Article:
This was a president who rejected the empty platitudes of “up by the bootstraps” rugged individualism and instead preached that the best response to economic uncertainty was with a citizenry united in common purpose.
It was a theme Roosevelt would return to annually as the 1930s progressed.
“During the past year we have been given courage and fortitude to meet the problems which have confronted us in our national life. Our sense of social justice has deepened. We have been given vision to make new provisions for human welfare and happiness, and in a spirit of mutual helpfulness we have cooperated to translate vision into reality,” he wrote in 1934, as the New Deal progressed. “More greatly have we turned our hearts and minds to things spiritual. We can truly say, ‘What profiteth it a nation if it gain the whole world and lose its own soul.’ With gratitude in our hearts for what has already been achieved, may we, with the help of God, dedicate ourselves anew to work for the betterment of mankind…”
A year later, concerned by the rise of European fascism, Roosevelt was at his most poetic, writing:
In traversing a period of national stress our country has been knit together in a closer fellowship of mutual interest and common purpose. We can well be grateful that more and more of our people understand and seek the greater good of the greater number. We can be grateful that selfish purpose of personal gain, at our neighbor’s loss, less strongly asserts itself. We can be grateful that peace at home is strengthened by our growing willingness to common counsel. We can be grateful that our peace with other nations continues through recognition of our peaceful purpose.
But in our appreciation of the blessings that Divine Providence has bestowed upon us in America, we shall not rejoice as the Pharisee rejoiced. War and strife still live in the world. Rather must America by example and in practice help to bind the wounds of others, strive against disorder and aggression, encourage the lessening of distrust among peoples, and advance peaceful trade and friendship. The future of many generations of mankind will be greatly guided by our acts in these present years. We hew a new trail.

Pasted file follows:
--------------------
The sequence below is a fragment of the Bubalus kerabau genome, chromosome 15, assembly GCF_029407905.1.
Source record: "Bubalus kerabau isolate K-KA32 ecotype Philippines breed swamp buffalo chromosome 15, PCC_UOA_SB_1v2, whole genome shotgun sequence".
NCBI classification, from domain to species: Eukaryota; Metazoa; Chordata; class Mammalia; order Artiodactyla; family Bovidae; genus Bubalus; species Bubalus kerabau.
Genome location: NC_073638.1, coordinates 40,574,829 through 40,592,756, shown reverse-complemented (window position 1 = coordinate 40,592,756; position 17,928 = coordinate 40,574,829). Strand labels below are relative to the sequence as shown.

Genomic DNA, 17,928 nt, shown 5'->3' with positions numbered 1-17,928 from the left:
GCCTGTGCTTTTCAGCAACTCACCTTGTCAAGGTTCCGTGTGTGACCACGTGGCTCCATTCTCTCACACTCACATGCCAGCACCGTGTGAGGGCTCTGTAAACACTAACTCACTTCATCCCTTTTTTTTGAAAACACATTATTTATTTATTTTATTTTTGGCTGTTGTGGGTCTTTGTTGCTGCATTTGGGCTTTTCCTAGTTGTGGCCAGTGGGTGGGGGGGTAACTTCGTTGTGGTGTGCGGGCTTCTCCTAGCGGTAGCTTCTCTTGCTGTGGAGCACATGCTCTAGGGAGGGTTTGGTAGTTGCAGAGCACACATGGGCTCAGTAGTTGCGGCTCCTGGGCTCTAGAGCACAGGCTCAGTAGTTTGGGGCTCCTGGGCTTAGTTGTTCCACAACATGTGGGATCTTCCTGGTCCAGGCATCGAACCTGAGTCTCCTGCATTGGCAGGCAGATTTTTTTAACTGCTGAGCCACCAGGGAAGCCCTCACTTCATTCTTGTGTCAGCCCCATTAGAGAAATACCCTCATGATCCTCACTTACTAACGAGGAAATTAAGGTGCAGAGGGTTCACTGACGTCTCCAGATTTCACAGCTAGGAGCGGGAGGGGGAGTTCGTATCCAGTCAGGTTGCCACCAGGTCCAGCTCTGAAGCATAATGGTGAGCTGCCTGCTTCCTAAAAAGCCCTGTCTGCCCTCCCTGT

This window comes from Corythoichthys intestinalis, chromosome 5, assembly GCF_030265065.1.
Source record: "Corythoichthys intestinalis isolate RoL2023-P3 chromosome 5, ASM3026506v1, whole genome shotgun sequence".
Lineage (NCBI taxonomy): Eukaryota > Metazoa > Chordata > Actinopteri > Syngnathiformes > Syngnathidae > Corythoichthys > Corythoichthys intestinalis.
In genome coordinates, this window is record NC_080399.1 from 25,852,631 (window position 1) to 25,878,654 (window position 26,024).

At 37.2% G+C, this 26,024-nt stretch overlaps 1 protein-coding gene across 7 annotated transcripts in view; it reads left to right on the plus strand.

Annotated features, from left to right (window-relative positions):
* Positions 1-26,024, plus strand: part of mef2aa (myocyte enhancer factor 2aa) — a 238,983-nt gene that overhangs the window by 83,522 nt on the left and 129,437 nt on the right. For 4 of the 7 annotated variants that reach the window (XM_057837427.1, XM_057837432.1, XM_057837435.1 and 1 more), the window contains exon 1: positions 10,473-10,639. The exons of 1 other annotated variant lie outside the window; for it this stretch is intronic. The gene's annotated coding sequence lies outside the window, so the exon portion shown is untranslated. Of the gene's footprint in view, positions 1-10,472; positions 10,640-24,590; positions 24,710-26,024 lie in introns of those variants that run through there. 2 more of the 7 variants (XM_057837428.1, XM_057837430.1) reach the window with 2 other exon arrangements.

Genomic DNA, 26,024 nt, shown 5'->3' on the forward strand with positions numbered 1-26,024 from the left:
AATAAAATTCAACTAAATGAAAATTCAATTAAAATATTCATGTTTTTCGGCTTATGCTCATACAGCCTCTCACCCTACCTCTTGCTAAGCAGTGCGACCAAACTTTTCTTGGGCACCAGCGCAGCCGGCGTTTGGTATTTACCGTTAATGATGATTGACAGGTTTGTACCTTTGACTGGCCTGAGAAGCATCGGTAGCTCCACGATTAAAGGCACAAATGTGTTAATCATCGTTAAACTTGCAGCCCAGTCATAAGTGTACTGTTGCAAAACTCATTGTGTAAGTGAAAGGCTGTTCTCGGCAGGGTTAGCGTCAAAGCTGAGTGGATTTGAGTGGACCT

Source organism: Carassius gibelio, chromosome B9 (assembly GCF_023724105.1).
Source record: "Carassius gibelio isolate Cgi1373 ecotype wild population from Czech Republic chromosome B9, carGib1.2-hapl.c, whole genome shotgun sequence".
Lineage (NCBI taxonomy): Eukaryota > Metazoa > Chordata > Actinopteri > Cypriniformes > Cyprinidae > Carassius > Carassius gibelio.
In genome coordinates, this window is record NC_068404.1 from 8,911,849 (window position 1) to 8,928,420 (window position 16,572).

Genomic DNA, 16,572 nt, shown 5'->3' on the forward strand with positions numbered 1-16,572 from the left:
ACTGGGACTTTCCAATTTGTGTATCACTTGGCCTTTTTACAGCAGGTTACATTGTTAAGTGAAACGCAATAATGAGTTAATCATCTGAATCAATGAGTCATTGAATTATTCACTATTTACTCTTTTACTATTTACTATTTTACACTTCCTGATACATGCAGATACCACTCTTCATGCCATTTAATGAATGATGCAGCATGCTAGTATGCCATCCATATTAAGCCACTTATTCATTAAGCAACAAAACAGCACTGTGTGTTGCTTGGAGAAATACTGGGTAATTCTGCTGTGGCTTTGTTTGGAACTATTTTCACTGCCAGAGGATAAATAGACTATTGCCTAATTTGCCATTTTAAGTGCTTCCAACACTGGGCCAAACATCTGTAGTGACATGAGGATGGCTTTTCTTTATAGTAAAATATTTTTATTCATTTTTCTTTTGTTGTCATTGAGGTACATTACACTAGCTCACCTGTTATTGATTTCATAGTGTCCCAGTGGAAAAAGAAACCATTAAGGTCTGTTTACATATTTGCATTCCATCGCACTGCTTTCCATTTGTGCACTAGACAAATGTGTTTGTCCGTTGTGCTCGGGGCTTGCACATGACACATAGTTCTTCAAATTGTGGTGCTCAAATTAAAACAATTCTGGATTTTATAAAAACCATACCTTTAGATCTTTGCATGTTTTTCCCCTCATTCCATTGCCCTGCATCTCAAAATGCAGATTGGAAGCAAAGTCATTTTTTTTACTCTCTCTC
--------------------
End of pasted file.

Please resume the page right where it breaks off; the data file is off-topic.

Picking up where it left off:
Throughout his presidency, FDR kept hewing that new trail. During World War II, he spoke of the fight against totalitarianism, and the dream of a United Nations. He also broke what for his time was new ground with statements decrying racial and ethnic divisions and promoting religious diversity. Roosevelt’s proclamation for Thanksgiving Day 1941 appealed for “the establishment on earth of freedom, brotherhood, and justice.” In 1944, which FDR referred to as “this year of liberation, which has seen so many millions freed from tyrannical rule,” the lifelong Episcopalian concluded his final Thanksgiving Proclamation with an interfaith appeal: “Let every man of every creed go to his own version of the Scriptures for a renewed and strengthening contact with those eternal truths and majestic principles which have inspired such measure of true greatness as this nation has achieved.”
Having a president recognize and encourage the hewing of new trails, especially those that head in the direction of economic, social, and racial justice, may stir controversy. There will always be those who prefer that presidents go the traditional route with proclamations and pronouncements. But a new president who seeks to address the crises of these times must recognize the potential, and the power, for seizing each opening to advance a new New Deal vision for “a more unselfish striving for the common bettering of mankind.